back to article In Google We Trust: Health docs depo now open to Americans

At long last, Google has asked for America's medical records. This morning, during a dog-and-pony show at Google headquarters in Mountain View, California, senior vice president/company poster child Marissa Mayer officially took the wraps off Google Health - a long-awaited/long-dreaded service for storing and sharing your …


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  1. Herby
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    No way!

    While (at times) I trust Google to "do no evil", how can I trust others to do the same. If someone else gets a record (doesn't matter what), and says "we're good", then goes bankrupt (or sold?) to the next guy, are THEY obligated to keep the promise? I remember a case when a company went bankrupt, and the successor company that "bought assets" didn't follow the original companies policies. Users ended up with lots of ads (and a public outcry).

    Unless there is some public policy that protects "my stuff", this isn't going to happen (at least for me!). I suspect others will agree.

    Of course there is "you have no privacy, get over it" which might apply here!

  2. The Wanderer
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    "Google" is not a doctor; "Google" is not even a pharmacist! Isn't recommending a certain medication tantamount to offering professional advice? And if they put up the usual disclaimers, then why am I wasting time with them rather than consulting an honest-to Gaia (or whatever you worship) pharmacist- you know, those nice people with the fancy papers on their walls saying they are TRAINED do this!

    And even with the disclaimers... since they're in it to make money, what happens if they receive a better deal from Pharma A rather than Pharma B to push the newest, and not necessarily the better, choice? Oh, and if my medical institution can't upload the sensitive info... what do I do? Put pressure on them to cut a deal with Google? Come to that, why can't I contact the Heart Association directly for that analysis?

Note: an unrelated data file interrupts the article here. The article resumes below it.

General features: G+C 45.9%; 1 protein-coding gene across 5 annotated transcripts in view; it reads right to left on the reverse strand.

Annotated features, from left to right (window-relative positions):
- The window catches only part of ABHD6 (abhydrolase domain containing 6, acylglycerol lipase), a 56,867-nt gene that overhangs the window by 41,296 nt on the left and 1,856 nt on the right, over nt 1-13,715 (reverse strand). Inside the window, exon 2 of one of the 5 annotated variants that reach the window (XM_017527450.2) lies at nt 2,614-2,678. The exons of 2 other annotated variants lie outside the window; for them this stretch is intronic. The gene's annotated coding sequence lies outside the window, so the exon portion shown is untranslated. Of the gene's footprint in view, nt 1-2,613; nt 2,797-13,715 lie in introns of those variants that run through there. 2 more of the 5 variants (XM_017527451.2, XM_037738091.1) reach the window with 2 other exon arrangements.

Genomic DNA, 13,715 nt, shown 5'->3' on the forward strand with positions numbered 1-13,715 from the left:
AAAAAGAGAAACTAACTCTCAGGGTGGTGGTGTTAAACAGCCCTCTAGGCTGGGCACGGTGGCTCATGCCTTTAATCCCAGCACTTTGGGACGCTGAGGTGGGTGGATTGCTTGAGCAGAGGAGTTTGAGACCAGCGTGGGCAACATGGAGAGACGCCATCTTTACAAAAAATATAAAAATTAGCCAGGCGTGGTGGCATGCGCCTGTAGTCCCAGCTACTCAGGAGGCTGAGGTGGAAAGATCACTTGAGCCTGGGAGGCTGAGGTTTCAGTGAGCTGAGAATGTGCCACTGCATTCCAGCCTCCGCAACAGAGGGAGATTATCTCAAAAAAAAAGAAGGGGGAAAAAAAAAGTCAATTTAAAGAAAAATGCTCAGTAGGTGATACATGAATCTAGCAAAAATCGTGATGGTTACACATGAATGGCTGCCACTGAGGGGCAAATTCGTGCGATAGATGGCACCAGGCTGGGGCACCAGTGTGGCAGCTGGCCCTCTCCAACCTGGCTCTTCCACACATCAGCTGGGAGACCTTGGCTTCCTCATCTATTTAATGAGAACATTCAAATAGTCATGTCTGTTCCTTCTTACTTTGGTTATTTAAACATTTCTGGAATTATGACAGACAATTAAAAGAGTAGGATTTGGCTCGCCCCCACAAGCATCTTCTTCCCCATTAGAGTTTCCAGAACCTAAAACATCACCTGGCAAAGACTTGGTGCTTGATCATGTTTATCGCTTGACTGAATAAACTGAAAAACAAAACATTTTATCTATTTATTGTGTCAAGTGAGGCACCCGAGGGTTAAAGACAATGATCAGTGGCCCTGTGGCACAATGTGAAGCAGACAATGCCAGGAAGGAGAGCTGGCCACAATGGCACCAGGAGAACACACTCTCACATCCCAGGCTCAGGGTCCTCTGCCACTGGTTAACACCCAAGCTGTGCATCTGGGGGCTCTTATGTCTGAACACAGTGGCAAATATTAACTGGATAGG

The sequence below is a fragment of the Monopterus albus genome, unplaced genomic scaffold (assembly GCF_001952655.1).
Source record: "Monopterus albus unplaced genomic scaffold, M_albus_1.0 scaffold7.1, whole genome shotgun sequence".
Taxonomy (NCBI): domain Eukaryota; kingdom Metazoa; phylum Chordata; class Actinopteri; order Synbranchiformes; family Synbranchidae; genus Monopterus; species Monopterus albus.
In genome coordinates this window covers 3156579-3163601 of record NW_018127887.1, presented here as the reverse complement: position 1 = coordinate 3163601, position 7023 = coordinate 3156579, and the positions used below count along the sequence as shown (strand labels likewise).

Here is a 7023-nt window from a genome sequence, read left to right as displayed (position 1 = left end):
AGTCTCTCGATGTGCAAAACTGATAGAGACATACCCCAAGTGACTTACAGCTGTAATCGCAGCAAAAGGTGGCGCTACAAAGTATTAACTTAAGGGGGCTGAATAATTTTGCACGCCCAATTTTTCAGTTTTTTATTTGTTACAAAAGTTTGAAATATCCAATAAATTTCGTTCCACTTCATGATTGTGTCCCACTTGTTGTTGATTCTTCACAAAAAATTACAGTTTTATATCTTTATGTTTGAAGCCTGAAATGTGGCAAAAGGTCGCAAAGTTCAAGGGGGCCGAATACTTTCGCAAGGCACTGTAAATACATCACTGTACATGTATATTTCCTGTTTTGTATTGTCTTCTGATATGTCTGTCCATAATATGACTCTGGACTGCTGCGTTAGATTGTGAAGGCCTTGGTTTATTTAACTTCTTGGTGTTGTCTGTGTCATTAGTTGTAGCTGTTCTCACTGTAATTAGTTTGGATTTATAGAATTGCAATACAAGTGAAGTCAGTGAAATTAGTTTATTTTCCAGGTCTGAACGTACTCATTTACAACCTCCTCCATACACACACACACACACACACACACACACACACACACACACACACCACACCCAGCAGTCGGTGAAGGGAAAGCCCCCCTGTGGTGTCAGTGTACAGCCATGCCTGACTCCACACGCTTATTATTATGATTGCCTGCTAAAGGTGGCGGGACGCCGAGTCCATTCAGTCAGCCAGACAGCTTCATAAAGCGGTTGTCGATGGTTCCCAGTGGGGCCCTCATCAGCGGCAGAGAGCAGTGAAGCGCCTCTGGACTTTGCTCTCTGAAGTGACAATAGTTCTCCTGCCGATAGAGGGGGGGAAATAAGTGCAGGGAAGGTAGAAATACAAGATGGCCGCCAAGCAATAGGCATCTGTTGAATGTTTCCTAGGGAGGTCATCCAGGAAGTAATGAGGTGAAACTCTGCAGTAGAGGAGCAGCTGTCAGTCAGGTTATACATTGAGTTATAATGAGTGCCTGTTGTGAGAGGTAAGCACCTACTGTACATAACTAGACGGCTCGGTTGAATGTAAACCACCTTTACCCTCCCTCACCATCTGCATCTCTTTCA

And if the scheme isn't paying as much as they'd like? That "two year history" and knowing what they're really good at - data mining - can get awfully tempting...

  3. Anonymous Coward

    You first!

    So, how many of the principals, upper management, developers, and security staff of Google, Inc. have uploaded their medical information to Google Health?

    Let me guess: None?

    This is a service that will only be used by total idiots. No one in their right mind will use it.


  4. Pete Dixon

    Health records are a good thing

    I'd vastly prefer my health providers had full information and that there was some serious AI working behind the scenes to provide information of possible medicine conflicts, probable misdiagnoses and a whole host of computationally feasible benefits. Tie in to my DNA? Go for it.

    You guys don't like this don't subscribe to it. Personally I couldn't be more in favour of it.

  5. Chris C

    re: Not.

    "And if they put up the usual disclaimers, then why am I wasting time with them rather than consulting an honest-to Gaia (or whatever you worship) pharmacist"

    Please be advised that your Intarweb 2.0 license has been revoked for failure to follow proper Web 2.0 practices; specifically, for thinking you know more than the Hive Mind; more specifically, for thinking, period. Thinking is not allowed. You do not need to think. The Hive Mind will do the thinking for you. Please remain where you are and an administrator will soon be along to begin your retraining.

  6. G2

    seems they accept from other countries too

    I'm from Eastern Europe and i can access gHealth too... it seems that they don't enforce that US-only restriction...

    the problem is that they only have US-content (hospitals, and so on) and that everything is measured in imperial units (you cannot change to the metric system yet)... so it's more than half unusable at this stage for me.

    They have an interesting section though, if you enter what medications you are taking they have a database that can warn you of possible drug interactions. But in this case you must know the name they list a drug under... for example Ospen or phenoxymethylpenicillin is not listed, but Penicillin V is. And they are the same product, just different names.

  7. Sean O'Connor
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    EULA change?

    And I am sure somewhere burried in the EULA will be the typical language they have the right to change the terms of usage at anytime to include ad targetting and selling of your information to third partys...

    And lets look back on the front page with the number of times Google has handed over personal information without so much as a fight?

    I'll pass.

  8. anarchic-teapot